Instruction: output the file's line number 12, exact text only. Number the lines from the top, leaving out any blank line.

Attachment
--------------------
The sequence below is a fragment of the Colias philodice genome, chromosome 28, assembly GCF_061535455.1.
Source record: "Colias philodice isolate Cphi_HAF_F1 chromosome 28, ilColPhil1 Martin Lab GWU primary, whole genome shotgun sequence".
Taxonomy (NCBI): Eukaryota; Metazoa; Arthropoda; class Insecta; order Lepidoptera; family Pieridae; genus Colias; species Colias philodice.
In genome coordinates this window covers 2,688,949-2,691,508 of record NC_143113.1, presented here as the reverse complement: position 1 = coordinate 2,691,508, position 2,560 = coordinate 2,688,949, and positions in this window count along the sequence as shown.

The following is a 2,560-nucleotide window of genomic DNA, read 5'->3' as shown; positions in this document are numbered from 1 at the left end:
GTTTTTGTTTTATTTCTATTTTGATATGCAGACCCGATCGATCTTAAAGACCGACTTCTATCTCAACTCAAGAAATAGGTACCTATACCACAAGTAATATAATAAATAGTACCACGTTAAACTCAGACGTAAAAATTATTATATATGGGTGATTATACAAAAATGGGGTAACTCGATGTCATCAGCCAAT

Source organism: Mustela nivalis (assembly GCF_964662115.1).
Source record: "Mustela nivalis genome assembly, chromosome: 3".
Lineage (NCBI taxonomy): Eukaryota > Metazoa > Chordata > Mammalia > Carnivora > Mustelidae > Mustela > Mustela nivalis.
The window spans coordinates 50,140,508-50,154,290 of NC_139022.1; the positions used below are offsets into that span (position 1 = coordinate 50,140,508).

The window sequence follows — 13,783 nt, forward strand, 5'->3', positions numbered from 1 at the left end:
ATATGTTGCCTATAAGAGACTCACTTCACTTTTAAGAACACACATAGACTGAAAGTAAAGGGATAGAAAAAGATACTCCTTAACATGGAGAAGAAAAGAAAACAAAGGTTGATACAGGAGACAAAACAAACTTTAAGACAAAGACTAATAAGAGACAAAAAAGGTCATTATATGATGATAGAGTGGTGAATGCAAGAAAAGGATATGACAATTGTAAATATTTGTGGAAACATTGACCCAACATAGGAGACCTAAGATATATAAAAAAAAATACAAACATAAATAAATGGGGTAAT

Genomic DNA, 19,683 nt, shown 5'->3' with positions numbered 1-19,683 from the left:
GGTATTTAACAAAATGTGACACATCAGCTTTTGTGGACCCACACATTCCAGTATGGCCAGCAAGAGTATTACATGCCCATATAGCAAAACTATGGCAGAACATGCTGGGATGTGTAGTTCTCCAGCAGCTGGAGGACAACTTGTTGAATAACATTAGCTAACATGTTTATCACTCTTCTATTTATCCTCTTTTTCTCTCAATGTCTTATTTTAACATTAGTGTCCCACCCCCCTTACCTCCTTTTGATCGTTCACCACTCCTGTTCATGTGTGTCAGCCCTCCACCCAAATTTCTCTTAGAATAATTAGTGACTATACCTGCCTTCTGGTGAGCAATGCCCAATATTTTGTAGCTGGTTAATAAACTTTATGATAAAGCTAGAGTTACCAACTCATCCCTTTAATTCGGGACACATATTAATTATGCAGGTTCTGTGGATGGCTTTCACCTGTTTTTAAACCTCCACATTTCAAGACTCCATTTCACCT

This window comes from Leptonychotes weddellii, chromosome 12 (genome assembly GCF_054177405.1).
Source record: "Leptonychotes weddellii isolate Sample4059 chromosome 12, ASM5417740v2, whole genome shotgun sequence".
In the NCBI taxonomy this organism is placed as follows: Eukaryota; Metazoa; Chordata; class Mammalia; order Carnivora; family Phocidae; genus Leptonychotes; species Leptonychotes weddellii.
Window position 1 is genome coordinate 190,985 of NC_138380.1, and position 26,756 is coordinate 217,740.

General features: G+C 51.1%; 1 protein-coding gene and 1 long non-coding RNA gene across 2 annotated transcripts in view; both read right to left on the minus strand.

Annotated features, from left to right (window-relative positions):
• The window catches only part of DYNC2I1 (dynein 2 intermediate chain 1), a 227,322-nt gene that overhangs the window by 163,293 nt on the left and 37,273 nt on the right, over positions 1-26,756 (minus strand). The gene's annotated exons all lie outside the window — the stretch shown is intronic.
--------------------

ATATGTTGCCTATAAGAGACTCACTTCACTTTTAAGAACACACATAGACTGAAAGTAAAGGGATAGAAAAAGATACTCCTTAACATGGAGAAGAAAAGAAAACAAAGGTTGATACAGGAGACAAAACAAACTTTAAGACAAAGACTAATAAGAGACAAAAAAGGTCATTATATGATGATAGAGTGGTGAATGCAAGAAAAGGATATGACAATTGTAAATATTTGTGGAAACATTGACCCAACATAGGAGACCTAAGATATATAAAAAAAAATACAAACATAAATAAATGGGGTAAT